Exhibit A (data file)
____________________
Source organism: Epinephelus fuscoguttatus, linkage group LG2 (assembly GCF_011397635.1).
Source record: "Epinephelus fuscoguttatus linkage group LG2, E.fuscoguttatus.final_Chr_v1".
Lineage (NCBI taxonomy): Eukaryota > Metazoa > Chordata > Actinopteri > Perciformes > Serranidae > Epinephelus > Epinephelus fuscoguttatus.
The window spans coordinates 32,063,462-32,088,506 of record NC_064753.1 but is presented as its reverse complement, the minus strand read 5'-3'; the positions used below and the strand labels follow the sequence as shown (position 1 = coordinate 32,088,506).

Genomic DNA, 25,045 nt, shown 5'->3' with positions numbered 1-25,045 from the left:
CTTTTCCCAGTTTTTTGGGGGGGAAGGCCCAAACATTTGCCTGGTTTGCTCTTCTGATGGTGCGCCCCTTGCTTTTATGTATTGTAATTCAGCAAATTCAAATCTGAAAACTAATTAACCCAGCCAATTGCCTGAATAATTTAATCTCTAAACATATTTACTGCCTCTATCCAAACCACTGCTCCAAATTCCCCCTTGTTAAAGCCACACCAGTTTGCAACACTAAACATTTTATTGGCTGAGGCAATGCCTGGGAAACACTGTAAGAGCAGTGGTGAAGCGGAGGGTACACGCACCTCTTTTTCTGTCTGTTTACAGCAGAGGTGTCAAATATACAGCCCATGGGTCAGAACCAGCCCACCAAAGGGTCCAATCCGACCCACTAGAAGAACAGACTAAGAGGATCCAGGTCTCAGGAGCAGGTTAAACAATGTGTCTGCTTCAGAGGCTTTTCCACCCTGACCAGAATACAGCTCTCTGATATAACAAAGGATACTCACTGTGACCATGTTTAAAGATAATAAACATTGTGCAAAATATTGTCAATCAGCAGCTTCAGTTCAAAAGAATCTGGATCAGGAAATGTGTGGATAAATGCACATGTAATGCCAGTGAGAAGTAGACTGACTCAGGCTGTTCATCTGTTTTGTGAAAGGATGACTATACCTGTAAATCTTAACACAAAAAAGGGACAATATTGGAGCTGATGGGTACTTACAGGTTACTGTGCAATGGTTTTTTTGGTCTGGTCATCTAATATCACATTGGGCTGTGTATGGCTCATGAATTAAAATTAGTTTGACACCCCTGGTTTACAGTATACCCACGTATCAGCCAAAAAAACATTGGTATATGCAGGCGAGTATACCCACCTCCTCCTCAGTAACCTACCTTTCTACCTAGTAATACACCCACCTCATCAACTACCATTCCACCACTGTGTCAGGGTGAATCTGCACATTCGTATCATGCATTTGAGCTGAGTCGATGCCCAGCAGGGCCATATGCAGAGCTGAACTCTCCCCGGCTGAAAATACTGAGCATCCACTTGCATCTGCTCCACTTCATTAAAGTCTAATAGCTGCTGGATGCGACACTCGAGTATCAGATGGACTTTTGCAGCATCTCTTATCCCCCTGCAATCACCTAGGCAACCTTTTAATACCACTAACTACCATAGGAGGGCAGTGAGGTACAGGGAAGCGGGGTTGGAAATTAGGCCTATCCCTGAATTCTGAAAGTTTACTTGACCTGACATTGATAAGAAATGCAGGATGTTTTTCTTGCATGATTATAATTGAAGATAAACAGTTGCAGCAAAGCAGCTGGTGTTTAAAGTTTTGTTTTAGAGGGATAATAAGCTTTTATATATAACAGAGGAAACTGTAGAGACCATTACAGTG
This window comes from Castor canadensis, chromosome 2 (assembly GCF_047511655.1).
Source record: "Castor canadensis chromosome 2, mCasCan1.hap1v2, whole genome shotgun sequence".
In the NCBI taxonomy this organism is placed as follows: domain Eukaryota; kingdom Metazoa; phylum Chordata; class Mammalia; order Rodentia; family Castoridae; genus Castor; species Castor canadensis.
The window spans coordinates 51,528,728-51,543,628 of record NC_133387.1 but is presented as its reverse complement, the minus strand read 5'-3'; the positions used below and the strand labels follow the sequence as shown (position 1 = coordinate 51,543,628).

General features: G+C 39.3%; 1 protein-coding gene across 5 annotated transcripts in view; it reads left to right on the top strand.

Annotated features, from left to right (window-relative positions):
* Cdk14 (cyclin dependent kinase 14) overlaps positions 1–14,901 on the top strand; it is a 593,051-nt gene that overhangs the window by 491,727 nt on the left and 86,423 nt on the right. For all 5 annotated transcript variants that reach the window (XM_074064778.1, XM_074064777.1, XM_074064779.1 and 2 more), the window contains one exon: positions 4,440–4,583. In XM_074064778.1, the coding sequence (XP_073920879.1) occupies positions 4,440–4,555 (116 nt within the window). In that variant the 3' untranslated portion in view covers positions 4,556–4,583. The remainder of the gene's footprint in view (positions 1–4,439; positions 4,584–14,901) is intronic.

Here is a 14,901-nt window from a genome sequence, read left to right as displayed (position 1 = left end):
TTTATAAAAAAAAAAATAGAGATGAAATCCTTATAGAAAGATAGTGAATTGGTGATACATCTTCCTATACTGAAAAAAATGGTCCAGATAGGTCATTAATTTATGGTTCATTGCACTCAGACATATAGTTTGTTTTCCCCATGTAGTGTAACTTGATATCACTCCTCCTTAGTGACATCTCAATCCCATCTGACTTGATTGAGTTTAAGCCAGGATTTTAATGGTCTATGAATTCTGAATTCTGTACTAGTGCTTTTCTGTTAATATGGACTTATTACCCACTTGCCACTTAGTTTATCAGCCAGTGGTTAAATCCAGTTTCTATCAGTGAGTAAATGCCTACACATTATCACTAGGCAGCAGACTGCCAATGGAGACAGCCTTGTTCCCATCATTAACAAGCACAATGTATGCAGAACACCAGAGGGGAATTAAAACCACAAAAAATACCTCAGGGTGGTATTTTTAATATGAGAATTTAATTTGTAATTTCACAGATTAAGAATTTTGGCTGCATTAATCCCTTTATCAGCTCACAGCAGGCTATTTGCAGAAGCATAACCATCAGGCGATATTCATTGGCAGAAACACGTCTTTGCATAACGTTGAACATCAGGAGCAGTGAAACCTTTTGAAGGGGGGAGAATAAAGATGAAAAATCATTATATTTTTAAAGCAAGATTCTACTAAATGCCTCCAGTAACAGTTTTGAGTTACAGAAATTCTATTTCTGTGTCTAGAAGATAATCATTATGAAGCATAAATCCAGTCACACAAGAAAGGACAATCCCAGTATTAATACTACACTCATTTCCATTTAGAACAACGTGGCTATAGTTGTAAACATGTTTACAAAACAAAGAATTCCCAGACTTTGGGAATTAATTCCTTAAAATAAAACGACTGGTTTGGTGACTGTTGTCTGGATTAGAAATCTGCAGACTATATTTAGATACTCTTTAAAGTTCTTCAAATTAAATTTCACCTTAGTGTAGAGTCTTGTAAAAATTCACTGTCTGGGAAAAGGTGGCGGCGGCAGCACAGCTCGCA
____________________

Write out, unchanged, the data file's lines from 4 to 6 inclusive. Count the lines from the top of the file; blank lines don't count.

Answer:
The window spans coordinates 32,063,462-32,088,506 of record NC_064753.1 but is presented as its reverse complement, the minus strand read 5'-3'; the positions used below and the strand labels follow the sequence as shown (position 1 = coordinate 32,088,506).

Genomic DNA, 25,045 nt, shown 5'->3' with positions numbered 1-25,045 from the left:
CTTTTCCCAGTTTTTTGGGGGGGAAGGCCCAAACATTTGCCTGGTTTGCTCTTCTGATGGTGCGCCCCTTGCTTTTATGTATTGTAATTCAGCAAATTCAAATCTGAAAACTAATTAACCCAGCCAATTGCCTGAATAATTTAATCTCTAAACATATTTACTGCCTCTATCCAAACCACTGCTCCAAATTCCCCCTTGTTAAAGCCACACCAGTTTGCAACACTAAACATTTTATTGGCTGAGGCAATGCCTGGGAAACACTGTAAGAGCAGTGGTGAAGCGGAGGGTACACGCACCTCTTTTTCTGTCTGTTTACAGCAGAGGTGTCAAATATACAGCCCATGGGTCAGAACCAGCCCACCAAAGGGTCCAATCCGACCCACTAGAAGAACAGACTAAGAGGATCCAGGTCTCAGGAGCAGGTTAAACAATGTGTCTGCTTCAGAGGCTTTTCCACCCTGACCAGAATACAGCTCTCTGATATAACAAAGGATACTCACTGTGACCATGTTTAAAGATAATAAACATTGTGCAAAATATTGTCAATCAGCAGCTTCAGTTCAAAAGAATCTGGATCAGGAAATGTGTGGATAAATGCACATGTAATGCCAGTGAGAAGTAGACTGACTCAGGCTGTTCATCTGTTTTGTGAAAGGATGACTATACCTGTAAATCTTAACACAAAAAAGGGACAATATTGGAGCTGATGGGTACTTACAGGTTACTGTGCAATGGTTTTTTTGGTCTGGTCATCTAATATCACATTGGGCTGTGTATGGCTCATGAATTAAAATTAGTTTGACACCCCTGGTTTACAGTATACCCACGTATCAGCCAAAAAAACATTGGTATATGCAGGCGAGTATACCCACCTCCTCCTCAGTAACCTACCTTTCTACCTAGTAATACACCCACCTCATCAACTACCATTCCACCACTGTGTCAGGGTGAATCTGCACATTCGTATCATGCATTTGAGCTGAGTCGATGCCCAGCAGGGCCATATGCAGAGCTGAACTCTCCCCGGCTGAAAATACTGAGCATCCACTTGCATCTGCTCCACTTCATTAAAGTCTAATAGCTGCTGGATGCGACACTCGAGTATCAGATGGACTTTTGCAGCATCTCTTATCCCCCTGCAATCACCTAGGCAACCTTTTAATACCACTAACTACCATAGGAGGGCAGTGAGGTACAGGGAAGCGGGGTTGGAAATTAGGCCTATCCCTGAATTCTGAAAGTTTACTTGACCTGACATTGATAAGAAATGCAGGATGTTTTTCTTGCATGATTATAATTGAAGATAAACAGTTGCAGCAAAGCAGCTGGTGTTTAAAGTTTTGTTTTAGAGGGATAATAAGCTTTTATATATAACAGAGGAAACTGTAGAGACCATTACAGTG